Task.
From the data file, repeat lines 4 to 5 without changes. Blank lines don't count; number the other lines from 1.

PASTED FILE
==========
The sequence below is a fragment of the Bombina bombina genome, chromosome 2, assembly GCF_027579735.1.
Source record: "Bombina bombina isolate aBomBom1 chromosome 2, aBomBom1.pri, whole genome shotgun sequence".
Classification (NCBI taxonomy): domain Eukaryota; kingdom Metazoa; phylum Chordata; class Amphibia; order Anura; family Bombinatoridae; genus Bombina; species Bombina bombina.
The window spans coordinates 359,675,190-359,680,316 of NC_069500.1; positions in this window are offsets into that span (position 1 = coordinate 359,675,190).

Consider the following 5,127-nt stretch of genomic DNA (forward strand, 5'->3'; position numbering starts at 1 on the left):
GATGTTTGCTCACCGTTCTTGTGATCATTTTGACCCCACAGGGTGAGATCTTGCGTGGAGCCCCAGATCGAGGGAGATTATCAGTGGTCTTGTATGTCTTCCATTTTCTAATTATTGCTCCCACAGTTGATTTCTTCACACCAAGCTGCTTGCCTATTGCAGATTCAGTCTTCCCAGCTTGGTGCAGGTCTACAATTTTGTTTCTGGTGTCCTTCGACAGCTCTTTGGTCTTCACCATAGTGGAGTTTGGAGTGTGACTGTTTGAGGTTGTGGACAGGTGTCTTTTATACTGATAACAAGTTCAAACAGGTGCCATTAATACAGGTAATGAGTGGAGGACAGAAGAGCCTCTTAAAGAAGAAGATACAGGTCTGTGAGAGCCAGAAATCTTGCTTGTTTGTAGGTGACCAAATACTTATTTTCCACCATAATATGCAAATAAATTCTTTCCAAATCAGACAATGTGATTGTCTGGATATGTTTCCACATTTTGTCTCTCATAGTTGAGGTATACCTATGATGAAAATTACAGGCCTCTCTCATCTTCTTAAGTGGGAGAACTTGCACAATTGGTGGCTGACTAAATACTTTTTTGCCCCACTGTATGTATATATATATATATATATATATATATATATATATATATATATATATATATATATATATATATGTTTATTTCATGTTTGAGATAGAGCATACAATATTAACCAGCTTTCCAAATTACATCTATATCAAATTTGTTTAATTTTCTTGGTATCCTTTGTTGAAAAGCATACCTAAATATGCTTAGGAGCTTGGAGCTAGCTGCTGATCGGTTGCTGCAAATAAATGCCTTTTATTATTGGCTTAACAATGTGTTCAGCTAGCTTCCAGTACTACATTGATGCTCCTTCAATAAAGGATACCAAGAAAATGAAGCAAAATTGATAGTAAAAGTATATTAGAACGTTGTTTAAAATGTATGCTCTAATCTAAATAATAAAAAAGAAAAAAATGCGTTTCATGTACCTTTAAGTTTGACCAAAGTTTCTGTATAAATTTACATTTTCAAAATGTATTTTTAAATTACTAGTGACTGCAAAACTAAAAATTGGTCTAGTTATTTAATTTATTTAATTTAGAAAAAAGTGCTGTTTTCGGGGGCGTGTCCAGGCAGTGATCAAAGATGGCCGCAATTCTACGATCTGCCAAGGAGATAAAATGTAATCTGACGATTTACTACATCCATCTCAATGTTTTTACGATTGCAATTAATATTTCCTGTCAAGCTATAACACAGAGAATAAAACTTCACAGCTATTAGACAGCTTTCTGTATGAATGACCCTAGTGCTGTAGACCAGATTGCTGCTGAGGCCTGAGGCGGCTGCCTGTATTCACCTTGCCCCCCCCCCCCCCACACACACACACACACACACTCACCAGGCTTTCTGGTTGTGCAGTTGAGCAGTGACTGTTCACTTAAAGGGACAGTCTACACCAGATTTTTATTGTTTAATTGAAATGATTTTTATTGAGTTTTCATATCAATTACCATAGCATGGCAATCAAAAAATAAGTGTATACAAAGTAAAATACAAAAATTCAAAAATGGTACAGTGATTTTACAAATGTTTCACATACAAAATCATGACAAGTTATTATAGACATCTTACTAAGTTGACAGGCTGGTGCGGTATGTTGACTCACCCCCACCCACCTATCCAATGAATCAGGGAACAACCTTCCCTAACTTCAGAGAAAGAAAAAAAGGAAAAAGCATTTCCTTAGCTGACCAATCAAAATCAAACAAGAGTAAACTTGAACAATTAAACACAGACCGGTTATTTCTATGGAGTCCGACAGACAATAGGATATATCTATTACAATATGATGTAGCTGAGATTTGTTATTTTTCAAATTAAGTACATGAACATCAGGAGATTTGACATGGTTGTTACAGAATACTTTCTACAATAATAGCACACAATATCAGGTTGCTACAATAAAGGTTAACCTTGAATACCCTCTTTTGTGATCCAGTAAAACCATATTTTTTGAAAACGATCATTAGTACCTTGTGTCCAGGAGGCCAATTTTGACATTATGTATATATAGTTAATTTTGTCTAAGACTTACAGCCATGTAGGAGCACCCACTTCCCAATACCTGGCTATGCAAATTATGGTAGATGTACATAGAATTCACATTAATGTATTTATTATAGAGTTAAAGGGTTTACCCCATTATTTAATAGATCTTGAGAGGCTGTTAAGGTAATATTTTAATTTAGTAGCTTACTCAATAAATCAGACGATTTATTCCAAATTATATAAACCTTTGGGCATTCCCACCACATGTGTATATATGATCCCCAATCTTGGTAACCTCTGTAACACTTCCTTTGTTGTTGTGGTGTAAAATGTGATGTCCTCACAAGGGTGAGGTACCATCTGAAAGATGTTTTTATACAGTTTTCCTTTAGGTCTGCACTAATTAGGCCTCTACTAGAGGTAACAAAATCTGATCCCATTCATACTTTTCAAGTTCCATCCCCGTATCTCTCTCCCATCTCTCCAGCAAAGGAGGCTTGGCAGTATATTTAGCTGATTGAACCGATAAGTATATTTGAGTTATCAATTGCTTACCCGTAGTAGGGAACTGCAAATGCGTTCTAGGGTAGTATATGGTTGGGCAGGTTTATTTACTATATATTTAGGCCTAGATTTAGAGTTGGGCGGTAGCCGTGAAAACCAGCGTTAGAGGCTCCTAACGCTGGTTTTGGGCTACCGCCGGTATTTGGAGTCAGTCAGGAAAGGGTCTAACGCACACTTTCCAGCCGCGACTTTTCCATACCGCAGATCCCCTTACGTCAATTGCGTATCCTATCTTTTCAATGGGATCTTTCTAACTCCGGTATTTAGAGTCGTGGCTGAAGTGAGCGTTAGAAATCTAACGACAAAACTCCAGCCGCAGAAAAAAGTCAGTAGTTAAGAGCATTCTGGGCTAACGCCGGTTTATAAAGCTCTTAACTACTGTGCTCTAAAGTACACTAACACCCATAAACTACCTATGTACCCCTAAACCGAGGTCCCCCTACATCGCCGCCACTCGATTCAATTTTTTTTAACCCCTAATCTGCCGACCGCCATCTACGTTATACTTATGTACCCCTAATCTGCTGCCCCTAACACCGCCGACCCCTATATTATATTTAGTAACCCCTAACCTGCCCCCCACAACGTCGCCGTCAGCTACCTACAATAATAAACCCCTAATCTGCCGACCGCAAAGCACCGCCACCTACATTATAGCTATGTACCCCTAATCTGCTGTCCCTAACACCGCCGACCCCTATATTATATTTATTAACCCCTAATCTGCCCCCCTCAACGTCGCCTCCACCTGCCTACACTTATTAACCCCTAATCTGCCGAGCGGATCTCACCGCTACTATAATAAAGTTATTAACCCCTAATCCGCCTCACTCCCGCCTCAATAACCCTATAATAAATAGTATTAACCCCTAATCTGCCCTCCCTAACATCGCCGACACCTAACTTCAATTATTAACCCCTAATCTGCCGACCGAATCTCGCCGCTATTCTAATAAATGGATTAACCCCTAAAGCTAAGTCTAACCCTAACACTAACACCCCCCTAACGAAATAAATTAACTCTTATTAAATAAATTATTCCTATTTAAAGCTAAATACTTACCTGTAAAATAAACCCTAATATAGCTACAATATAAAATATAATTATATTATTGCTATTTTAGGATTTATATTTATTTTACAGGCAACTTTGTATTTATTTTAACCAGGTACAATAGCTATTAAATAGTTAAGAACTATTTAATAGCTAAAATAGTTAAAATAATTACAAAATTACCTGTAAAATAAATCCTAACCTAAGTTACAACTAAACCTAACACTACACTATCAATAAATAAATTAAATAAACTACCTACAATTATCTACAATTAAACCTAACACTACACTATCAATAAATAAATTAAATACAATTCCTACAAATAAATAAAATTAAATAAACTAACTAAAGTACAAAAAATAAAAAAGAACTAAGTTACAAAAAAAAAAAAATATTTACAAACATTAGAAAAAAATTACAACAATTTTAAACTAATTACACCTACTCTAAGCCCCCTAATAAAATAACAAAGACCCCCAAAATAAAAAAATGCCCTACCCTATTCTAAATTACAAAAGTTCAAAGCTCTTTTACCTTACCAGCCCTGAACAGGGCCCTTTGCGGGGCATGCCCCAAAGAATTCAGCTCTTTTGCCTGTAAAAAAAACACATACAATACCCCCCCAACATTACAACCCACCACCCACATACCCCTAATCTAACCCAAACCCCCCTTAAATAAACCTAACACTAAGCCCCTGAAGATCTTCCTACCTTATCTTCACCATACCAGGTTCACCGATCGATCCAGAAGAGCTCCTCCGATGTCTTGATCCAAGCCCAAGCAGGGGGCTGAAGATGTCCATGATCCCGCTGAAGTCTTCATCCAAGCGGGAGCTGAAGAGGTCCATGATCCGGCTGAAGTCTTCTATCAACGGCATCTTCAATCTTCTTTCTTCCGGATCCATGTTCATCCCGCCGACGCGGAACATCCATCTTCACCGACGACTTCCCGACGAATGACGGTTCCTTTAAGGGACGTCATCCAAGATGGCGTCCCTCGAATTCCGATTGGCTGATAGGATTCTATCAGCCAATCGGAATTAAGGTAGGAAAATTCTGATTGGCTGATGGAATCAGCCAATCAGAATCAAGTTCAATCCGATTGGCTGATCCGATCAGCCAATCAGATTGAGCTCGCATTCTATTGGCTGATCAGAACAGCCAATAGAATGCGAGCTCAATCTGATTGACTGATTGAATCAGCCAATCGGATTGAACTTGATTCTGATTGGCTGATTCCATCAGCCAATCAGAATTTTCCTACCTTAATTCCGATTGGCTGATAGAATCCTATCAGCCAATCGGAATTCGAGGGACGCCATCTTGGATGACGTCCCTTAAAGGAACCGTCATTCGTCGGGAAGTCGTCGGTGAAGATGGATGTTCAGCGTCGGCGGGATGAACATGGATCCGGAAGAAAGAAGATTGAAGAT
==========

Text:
The window spans coordinates 359,675,190-359,680,316 of NC_069500.1; positions in this window are offsets into that span (position 1 = coordinate 359,675,190).

Consider the following 5,127-nt stretch of genomic DNA (forward strand, 5'->3'; position numbering starts at 1 on the left):